So on the ride home, as little 7-year-old Paola sat in my lap and Darwin drove slowly through the night, our car’s joints creaking and complaining under the weight of so many passengers, my heart rejoiced. My heart rejoiced in the Lord because I finally get it.
As we passed slowly, windows rolled down, through the main drag in our neighborhood — which can be likened to a steaming pot of sin, violence and despair — the song drifting powerfully from our car’s stereo proclaimed over and again the God of the impossible, and I couldn’t agree more. As we passed by the newly-constructed open-air bar that now occupies what used to be the local boys’ dirt soccer field, loud music about who-knows-what invaded our open windows and effortlessly drowned out the voice that proclaimed the God of the impossible.
That is just like the world, isn’t it? With all the noise in our hearts, our heads, in the media, the race for bigger and more, our overriding need for ‘security’, the desire for human omnipotence, we think we are drowning out the God of the impossible, as if we must only make enough clatter in order to have somehow overpowered Him, swapped our place from created to Creator.
And I smiled, little light-as-a-feather Paola in my lap, the humid night air seeping into our pores, as I became filled with glee, convinced I shared a secret with the Almighty that few others seem to know.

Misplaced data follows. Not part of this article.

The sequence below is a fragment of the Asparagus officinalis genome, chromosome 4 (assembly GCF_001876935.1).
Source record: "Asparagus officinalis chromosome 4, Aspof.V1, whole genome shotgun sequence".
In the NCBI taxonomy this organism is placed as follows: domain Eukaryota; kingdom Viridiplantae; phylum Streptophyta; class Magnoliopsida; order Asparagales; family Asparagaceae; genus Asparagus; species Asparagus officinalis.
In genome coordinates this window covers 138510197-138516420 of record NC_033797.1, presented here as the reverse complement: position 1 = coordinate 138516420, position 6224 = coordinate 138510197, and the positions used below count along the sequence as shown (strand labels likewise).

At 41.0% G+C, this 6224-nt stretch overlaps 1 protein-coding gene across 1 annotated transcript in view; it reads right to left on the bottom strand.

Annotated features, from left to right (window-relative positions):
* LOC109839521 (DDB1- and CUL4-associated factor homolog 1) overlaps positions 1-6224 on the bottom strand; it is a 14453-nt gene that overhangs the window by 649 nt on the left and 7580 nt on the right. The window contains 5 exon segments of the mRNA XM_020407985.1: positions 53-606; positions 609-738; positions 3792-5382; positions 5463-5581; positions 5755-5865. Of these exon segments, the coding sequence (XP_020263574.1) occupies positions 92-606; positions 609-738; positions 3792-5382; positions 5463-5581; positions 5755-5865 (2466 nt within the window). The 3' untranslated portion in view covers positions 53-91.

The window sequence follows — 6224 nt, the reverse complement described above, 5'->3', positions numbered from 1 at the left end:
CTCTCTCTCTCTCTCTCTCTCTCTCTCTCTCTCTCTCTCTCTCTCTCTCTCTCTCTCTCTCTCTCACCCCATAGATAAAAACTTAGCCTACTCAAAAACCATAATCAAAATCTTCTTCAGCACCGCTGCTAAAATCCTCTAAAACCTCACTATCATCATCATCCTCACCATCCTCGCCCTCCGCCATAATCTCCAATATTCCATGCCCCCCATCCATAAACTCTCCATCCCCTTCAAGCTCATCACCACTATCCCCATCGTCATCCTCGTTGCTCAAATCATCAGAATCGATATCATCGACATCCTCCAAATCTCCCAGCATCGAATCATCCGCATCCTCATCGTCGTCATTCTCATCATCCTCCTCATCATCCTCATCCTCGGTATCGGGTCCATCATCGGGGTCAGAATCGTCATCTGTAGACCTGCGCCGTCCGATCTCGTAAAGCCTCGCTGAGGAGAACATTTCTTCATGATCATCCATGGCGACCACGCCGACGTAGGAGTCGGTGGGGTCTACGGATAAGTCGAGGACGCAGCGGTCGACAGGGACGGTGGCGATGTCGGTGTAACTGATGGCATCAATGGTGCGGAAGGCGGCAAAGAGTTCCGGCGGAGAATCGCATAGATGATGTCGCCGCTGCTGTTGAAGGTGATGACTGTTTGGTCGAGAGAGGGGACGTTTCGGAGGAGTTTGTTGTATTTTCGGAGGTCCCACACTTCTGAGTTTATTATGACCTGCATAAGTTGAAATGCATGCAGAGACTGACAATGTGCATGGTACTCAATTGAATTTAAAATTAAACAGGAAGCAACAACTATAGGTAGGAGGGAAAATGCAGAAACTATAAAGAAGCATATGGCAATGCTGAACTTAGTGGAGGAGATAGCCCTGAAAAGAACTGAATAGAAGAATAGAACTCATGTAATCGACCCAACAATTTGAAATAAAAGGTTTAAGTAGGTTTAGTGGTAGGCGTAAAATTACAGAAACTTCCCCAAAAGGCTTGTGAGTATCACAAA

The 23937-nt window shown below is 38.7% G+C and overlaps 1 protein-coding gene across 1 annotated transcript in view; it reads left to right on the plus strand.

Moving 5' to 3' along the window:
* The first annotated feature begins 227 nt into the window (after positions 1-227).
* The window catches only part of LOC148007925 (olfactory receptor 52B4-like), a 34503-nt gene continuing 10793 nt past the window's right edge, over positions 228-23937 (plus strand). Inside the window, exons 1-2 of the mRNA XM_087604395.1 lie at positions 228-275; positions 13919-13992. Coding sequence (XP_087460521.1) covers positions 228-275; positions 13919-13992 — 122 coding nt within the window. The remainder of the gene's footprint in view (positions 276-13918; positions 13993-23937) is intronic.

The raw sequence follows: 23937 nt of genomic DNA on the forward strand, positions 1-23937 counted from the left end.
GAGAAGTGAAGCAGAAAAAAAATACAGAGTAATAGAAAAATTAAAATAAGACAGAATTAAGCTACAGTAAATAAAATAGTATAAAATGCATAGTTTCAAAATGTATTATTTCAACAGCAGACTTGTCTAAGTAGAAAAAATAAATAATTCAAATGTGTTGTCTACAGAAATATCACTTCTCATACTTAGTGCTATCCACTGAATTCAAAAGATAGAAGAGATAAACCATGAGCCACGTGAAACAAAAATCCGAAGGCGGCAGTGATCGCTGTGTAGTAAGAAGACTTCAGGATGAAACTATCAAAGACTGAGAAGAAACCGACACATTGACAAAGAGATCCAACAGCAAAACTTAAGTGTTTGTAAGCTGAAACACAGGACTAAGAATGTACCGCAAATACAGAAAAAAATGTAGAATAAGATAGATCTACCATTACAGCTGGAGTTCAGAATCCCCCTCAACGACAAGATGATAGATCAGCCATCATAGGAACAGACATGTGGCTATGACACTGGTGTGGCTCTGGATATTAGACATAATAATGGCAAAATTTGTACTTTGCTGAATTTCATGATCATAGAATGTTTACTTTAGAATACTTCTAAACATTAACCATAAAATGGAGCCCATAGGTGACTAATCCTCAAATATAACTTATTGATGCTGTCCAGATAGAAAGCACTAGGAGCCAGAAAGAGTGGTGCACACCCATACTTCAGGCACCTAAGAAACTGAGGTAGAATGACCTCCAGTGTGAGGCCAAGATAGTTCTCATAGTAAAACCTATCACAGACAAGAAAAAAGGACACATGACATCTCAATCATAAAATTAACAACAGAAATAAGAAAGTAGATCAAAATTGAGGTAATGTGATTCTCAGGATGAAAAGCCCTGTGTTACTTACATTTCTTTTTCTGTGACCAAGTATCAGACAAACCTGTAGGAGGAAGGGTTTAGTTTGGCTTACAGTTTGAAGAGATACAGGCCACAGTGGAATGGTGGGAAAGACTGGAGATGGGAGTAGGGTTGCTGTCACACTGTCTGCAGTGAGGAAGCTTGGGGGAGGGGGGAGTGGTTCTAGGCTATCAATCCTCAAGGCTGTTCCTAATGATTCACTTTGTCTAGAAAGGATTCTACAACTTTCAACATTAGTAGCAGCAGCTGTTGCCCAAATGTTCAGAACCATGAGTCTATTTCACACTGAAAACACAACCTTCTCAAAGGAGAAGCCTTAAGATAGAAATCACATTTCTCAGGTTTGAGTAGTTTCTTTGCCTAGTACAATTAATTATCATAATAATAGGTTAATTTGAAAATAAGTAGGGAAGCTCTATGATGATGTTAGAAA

Because the truth is actually just the opposite.
The God of the impossible cannot, will not, be drowned out by human babblings. He existed before and will exist after human reason — He created the earth upon which that bar shanty was constructed, and His winds, rain and justice will someday bring it down. He brings lost boys and girls home, enables rotten mouths to proclaim songs of praise, brings together His scattered people from all tribes, tongues and nations into one united family. He sets the orphans in families and turns neglected boys raised by tired mothers and absent fathers into faithful husbands and loving fathers. The God of the impossible does not grow weary even when we do; He performed the impossible task of granting something as dangerous as free will to a being as disobedient as the human, and then re-defined ‘impossible’ by sacrificing His own son to bring the prodigals home.
So last Friday as we retraced those long, rocky, trash-littered side roads to drop our young singers off to unknown home lives, I entrusted my heart to the God of the impossible and participated in the dangerous task of looking upon each of their moonlit faces as they jumped out of the truckbed and came to my rolled-down window to say “goodnight” with the same love in which I look upon each of our own children.
[Below you will find the links to watch a few videos taken during the concert.]